Powers of the United States Congress

Powers of the United States Congress are implemented by the United States Constitution, defined by rulings of the Supreme Court, and by its own efforts and by other factors such as history and custom. It is the chief legislative body of the United States. Some powers are explicitly defined by the Constitution and are called enumerated powers; others have been assumed to exist and are called implied powers.

Priority Development Assistance Fund scam

The Priority Development Assistance Fund scam, also called the PDAF scam or the pork barrel scam, is a political scandal involving the alleged misuse by several members of the Congress of the Philippines of their Priority Development Assistance Fund (PDAF, popularly called "pork barrel"), a lump-sum discretionary fund granted to each member of Congress for spending on priority development projects of the Philippine government, mostly on the national level.

The scam was first exposed in the Philippine Daily Inquirer on July 12, 2013, with the six-part exposé of the Inquirer on the scam pointing to businesswoman Janet Lim-Napoles as the scam's mastermind after Benhur K. Luy, her second cousin and former personal assistant, was rescued by agents of the National Bureau of Investigation on March 22, 2013, four months after he was detained by Napoles at her unit at the Pacific Plaza Towers in Fort Bonifacio. Initially centering on Napoles' involvement in the 2004 Fertilizer Fund scam, the government investigation on Luy's testimony has since expanded to cover Napoles' involvement in a wider scam involving the misuse of PDAF funds from 2003 to 2013.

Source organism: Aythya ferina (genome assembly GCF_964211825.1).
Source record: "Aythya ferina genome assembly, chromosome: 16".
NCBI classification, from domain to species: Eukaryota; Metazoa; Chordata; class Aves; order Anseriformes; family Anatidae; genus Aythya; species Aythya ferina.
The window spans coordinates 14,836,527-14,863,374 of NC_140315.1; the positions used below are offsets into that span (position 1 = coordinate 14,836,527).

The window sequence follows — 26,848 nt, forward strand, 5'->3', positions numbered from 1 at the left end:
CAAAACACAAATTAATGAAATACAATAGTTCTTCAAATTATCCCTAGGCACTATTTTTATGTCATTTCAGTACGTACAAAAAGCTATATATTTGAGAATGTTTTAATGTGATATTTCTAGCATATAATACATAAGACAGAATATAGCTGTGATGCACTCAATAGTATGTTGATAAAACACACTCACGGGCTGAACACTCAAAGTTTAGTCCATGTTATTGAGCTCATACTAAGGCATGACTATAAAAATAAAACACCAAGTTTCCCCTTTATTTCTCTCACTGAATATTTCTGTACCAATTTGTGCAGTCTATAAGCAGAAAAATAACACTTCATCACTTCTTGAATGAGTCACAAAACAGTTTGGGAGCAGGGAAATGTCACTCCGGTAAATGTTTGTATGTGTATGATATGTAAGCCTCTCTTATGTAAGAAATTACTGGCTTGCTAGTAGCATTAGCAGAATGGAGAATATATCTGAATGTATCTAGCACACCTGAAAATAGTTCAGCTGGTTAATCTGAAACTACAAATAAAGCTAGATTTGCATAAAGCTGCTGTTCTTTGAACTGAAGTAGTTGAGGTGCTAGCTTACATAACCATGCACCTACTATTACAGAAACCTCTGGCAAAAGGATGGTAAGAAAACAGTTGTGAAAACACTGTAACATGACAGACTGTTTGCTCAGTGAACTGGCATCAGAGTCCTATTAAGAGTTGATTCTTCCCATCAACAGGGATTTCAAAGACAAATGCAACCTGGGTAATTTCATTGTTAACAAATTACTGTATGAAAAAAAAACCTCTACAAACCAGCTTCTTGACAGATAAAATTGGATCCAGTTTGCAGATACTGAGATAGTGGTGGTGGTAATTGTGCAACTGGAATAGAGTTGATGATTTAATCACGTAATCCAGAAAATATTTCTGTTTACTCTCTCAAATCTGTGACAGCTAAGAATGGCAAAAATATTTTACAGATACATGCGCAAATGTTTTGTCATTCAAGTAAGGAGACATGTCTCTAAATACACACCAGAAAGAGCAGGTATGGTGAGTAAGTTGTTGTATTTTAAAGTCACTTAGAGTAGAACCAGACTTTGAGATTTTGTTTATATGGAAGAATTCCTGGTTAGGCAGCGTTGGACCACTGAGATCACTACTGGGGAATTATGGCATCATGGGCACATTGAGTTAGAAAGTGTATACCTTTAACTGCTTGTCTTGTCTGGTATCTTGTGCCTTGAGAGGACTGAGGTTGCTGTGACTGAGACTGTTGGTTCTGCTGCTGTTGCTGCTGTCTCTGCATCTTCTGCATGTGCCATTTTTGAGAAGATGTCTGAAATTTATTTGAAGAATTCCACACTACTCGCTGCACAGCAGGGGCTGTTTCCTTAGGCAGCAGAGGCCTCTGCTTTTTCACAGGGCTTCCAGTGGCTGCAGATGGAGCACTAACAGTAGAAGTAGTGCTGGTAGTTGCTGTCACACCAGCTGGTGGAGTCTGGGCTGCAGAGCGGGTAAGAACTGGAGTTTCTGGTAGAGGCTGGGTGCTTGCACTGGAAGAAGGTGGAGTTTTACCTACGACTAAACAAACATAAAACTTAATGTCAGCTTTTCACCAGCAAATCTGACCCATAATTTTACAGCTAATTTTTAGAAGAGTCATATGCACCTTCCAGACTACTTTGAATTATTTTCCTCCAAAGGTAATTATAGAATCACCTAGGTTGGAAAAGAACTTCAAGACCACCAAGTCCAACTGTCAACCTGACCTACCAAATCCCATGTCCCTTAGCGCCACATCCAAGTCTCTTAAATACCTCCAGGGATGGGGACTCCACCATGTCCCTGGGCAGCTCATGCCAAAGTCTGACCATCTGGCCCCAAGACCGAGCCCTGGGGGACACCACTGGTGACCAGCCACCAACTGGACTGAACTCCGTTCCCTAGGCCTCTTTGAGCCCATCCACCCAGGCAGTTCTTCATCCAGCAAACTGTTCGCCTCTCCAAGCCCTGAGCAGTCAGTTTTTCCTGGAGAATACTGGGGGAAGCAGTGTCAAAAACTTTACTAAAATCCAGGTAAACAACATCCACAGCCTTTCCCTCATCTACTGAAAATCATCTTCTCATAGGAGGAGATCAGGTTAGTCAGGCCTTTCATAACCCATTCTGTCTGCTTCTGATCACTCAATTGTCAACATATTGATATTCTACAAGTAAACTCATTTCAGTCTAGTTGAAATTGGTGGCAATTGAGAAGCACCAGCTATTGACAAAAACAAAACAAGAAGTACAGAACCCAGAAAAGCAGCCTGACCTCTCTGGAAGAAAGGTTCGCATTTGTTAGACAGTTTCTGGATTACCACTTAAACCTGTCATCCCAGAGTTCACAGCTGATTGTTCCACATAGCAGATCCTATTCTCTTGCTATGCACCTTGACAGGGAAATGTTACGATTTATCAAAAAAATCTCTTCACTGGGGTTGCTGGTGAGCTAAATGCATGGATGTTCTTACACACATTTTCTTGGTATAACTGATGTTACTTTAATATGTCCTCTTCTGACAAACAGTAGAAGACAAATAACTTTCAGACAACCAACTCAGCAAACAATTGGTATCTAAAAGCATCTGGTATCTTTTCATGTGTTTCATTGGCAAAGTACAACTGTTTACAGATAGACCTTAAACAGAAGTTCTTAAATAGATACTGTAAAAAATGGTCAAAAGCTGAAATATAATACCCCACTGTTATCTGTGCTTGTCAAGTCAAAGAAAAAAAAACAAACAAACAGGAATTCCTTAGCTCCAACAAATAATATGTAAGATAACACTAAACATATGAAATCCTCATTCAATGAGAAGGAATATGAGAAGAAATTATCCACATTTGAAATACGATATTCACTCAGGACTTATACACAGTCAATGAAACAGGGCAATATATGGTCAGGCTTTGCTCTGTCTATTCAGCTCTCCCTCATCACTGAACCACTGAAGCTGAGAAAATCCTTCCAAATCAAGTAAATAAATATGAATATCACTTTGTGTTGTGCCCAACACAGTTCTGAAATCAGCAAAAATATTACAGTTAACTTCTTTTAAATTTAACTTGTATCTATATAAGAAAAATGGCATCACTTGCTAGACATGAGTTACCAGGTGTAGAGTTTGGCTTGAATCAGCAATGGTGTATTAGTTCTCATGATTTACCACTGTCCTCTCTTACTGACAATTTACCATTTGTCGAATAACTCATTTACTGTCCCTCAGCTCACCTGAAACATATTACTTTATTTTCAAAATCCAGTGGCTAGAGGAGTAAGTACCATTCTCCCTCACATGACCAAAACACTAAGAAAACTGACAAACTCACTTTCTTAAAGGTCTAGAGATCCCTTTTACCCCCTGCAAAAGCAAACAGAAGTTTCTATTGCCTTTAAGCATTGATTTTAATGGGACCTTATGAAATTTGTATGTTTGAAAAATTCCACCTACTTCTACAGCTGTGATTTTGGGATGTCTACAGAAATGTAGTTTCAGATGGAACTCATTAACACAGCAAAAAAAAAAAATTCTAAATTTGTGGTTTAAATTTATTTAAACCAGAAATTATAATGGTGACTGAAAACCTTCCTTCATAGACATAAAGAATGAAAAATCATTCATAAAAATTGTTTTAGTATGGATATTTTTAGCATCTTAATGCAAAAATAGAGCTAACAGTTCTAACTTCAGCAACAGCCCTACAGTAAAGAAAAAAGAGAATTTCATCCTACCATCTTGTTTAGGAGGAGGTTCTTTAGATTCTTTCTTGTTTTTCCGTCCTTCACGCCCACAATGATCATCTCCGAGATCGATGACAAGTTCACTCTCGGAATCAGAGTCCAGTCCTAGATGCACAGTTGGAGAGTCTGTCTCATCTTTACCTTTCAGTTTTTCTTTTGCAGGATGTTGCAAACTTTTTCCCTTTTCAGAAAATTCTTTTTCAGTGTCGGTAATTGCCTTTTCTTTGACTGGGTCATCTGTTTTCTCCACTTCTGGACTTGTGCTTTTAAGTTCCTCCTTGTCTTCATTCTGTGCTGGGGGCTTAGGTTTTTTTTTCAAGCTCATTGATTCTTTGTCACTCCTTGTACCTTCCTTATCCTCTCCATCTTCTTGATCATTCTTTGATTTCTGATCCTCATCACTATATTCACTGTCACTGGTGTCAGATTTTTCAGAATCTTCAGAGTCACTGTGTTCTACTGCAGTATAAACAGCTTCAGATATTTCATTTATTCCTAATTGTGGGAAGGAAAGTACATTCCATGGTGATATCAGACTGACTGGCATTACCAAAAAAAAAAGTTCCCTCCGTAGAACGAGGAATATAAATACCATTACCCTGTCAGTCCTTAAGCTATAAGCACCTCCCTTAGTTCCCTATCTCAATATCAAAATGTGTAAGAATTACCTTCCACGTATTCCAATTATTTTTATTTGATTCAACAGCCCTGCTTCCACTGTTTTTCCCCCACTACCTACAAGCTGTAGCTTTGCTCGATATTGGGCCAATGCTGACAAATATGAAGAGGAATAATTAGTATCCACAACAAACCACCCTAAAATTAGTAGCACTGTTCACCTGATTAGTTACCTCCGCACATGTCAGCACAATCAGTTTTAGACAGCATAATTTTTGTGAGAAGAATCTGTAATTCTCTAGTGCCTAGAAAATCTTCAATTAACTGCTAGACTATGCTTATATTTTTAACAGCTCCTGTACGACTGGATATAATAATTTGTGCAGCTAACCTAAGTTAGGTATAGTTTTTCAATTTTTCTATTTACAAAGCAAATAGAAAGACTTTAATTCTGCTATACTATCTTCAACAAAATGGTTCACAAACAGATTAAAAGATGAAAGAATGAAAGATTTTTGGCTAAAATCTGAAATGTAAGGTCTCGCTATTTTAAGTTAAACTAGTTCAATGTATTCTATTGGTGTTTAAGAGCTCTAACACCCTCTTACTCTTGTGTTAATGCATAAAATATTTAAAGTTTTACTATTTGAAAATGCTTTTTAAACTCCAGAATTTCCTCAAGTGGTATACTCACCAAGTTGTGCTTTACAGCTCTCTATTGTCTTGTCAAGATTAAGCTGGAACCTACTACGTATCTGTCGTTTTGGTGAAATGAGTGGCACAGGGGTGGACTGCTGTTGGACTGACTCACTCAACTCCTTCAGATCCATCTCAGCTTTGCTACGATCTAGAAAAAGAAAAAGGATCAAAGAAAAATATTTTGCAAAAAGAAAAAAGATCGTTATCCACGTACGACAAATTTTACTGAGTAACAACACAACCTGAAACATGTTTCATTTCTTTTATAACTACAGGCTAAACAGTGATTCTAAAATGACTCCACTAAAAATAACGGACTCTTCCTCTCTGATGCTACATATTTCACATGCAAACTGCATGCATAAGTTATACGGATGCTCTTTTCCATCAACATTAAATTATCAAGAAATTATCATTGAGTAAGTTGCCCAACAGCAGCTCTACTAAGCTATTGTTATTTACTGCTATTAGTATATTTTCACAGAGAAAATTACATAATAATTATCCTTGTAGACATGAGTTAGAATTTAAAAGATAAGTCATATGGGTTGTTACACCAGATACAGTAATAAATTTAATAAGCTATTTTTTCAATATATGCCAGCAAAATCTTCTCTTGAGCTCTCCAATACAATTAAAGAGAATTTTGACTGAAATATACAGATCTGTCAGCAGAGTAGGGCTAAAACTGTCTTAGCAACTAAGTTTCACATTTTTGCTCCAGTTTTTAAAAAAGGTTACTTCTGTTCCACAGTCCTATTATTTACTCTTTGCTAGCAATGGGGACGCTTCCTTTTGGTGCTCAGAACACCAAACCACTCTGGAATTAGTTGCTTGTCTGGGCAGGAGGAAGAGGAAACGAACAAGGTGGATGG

It is estimated that the Philippine government was defrauded of some ₱10 billion in the course of the scam, having been diverted to Napoles, participating members of Congress and other government officials. Aside from the PDAF and the fertilizer fund maintained by the Department of Agriculture, around ₱900 million in royalties earned from the Malampaya gas field were also lost to the scam. The scam has provoked public outrage, with calls being made on the Internet for popular protests to demand the abolition of the PDAF, and the order for Napoles' arrest sparking serious discussion online.